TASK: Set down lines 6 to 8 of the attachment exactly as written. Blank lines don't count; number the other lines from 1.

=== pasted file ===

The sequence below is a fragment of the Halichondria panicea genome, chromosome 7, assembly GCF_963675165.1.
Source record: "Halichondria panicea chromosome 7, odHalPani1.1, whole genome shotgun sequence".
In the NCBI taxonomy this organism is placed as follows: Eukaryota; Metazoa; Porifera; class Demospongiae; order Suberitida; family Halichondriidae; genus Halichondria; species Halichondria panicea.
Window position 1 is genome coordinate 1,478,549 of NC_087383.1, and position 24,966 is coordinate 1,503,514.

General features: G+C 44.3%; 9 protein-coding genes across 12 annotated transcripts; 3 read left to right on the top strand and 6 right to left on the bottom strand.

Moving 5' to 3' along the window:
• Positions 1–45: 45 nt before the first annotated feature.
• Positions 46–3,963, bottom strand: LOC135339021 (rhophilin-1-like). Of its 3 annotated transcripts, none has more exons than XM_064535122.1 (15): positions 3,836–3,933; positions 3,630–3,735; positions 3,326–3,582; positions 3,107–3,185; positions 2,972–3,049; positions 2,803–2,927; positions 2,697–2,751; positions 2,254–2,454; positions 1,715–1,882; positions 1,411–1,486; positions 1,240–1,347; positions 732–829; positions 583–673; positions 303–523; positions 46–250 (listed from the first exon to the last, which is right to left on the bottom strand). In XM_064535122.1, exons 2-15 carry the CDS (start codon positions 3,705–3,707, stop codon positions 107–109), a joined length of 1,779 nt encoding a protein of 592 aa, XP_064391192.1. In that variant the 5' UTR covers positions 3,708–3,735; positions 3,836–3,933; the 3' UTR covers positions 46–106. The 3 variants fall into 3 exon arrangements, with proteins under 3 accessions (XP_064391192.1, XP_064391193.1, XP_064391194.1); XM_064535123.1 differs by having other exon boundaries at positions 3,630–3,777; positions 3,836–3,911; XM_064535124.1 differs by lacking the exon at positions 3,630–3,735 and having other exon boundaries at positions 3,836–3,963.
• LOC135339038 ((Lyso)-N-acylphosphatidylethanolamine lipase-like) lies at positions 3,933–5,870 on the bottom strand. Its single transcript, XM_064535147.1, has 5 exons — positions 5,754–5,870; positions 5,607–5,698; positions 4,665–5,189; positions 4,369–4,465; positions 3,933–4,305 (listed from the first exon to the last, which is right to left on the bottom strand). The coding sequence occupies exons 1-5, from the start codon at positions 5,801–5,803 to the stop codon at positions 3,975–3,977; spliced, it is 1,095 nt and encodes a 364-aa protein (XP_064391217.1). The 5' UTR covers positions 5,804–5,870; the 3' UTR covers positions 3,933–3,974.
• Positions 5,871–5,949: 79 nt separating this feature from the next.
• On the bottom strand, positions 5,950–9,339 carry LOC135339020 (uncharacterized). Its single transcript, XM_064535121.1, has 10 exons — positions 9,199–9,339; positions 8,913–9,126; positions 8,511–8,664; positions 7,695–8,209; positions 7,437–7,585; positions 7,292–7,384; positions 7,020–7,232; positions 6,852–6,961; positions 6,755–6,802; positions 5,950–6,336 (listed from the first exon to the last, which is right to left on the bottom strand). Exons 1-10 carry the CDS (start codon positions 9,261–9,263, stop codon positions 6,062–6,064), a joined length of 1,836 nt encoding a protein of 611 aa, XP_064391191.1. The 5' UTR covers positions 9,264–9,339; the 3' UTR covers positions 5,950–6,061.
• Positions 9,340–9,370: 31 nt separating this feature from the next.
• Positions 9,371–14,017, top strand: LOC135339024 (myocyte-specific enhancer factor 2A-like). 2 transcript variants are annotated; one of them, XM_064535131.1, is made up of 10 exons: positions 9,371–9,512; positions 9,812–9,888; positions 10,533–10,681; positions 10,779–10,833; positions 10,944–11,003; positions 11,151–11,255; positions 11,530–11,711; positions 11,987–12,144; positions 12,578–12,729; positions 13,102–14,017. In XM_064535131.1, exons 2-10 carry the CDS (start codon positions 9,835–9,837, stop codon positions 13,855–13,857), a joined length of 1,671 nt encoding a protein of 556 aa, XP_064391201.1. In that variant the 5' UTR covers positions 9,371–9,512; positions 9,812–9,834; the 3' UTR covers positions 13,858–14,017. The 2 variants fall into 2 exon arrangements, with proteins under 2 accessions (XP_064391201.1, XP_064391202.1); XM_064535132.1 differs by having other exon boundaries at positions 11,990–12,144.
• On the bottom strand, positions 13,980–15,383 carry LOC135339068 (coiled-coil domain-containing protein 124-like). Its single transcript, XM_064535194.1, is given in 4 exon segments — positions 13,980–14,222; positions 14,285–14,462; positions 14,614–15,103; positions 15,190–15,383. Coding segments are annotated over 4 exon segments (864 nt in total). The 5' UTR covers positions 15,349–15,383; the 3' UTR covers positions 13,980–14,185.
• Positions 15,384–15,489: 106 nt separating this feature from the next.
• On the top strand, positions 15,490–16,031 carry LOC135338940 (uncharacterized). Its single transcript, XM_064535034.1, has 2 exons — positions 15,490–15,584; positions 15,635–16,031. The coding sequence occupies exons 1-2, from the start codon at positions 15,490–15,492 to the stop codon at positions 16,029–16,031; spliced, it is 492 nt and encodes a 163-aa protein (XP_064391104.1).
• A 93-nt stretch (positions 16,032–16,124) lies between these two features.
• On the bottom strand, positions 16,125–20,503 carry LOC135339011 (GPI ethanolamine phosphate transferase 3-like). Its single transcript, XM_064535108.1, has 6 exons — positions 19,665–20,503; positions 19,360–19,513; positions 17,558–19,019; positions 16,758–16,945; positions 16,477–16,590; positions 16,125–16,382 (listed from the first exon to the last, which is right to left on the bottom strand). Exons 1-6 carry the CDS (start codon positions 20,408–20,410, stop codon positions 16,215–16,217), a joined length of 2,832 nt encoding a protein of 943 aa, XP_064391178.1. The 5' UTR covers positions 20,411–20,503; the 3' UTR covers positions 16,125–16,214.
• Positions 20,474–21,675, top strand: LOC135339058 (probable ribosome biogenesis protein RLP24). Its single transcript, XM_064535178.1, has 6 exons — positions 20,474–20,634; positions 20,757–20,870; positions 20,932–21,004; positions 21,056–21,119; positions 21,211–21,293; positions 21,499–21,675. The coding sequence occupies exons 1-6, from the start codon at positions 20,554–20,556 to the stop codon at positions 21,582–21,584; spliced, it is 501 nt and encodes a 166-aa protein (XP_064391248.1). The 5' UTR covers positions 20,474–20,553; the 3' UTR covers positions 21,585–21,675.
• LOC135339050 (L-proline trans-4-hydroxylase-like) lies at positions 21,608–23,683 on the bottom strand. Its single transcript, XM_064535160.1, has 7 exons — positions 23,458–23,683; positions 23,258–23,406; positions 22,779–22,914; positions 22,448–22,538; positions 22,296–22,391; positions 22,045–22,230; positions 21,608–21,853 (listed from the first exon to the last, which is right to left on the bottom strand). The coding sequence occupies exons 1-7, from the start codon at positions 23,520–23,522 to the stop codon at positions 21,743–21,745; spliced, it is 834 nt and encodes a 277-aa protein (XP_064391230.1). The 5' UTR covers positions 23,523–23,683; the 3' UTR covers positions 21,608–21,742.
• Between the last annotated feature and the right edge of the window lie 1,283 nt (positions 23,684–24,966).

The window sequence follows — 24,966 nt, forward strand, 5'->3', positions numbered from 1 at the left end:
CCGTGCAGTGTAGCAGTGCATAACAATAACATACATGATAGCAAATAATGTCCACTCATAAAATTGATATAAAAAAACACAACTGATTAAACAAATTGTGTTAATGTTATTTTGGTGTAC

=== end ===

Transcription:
Moving 5' to 3' along the window:
• Positions 1–45: 45 nt before the first annotated feature.
• Positions 46–3,963, bottom strand: LOC135339021 (rhophilin-1-like). Of its 3 annotated transcripts, none has more exons than XM_064535122.1 (15): positions 3,836–3,933; positions 3,630–3,735; positions 3,326–3,582; positions 3,107–3,185; positions 2,972–3,049; positions 2,803–2,927; positions 2,697–2,751; positions 2,254–2,454; positions 1,715–1,882; positions 1,411–1,486; positions 1,240–1,347; positions 732–829; positions 583–673; positions 303–523; positions 46–250 (listed from the first exon to the last, which is right to left on the bottom strand). In XM_064535122.1, exons 2-15 carry the CDS (start codon positions 3,705–3,707, stop codon positions 107–109), a joined length of 1,779 nt encoding a protein of 592 aa, XP_064391192.1. In that variant the 5' UTR covers positions 3,708–3,735; positions 3,836–3,933; the 3' UTR covers positions 46–106. The 3 variants fall into 3 exon arrangements, with proteins under 3 accessions (XP_064391192.1, XP_064391193.1, XP_064391194.1); XM_064535123.1 differs by having other exon boundaries at positions 3,630–3,777; positions 3,836–3,911; XM_064535124.1 differs by lacking the exon at positions 3,630–3,735 and having other exon boundaries at positions 3,836–3,963.